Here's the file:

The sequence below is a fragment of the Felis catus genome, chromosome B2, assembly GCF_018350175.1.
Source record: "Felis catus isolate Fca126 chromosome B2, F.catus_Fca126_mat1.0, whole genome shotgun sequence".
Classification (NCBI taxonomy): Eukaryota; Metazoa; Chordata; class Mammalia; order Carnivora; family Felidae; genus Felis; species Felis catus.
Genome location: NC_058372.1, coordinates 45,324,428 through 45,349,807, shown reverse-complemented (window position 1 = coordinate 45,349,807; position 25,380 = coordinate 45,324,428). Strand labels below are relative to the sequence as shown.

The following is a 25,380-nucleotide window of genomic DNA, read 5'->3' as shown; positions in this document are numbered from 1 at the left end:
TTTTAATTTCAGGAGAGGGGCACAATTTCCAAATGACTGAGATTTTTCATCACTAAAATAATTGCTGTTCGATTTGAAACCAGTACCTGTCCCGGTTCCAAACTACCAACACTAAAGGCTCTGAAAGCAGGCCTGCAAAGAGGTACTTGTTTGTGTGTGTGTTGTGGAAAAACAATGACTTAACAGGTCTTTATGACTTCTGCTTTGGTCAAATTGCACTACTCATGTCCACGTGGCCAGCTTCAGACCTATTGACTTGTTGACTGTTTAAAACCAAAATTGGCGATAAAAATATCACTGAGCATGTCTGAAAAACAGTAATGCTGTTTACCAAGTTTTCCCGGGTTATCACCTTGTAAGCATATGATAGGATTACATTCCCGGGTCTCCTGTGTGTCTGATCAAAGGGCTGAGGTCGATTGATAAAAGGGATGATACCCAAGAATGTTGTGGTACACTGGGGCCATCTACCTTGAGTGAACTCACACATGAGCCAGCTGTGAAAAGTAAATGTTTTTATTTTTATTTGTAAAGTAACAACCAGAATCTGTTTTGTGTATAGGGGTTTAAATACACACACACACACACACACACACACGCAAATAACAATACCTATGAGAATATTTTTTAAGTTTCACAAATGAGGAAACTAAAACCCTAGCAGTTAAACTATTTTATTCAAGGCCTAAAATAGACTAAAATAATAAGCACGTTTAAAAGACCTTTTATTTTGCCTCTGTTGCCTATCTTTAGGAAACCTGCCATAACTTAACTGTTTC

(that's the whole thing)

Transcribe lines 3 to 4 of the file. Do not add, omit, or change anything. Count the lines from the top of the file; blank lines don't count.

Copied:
Classification (NCBI taxonomy): Eukaryota; Metazoa; Chordata; class Mammalia; order Carnivora; family Felidae; genus Felis; species Felis catus.
Genome location: NC_058372.1, coordinates 45,324,428 through 45,349,807, shown reverse-complemented (window position 1 = coordinate 45,349,807; position 25,380 = coordinate 45,324,428). Strand labels below are relative to the sequence as shown.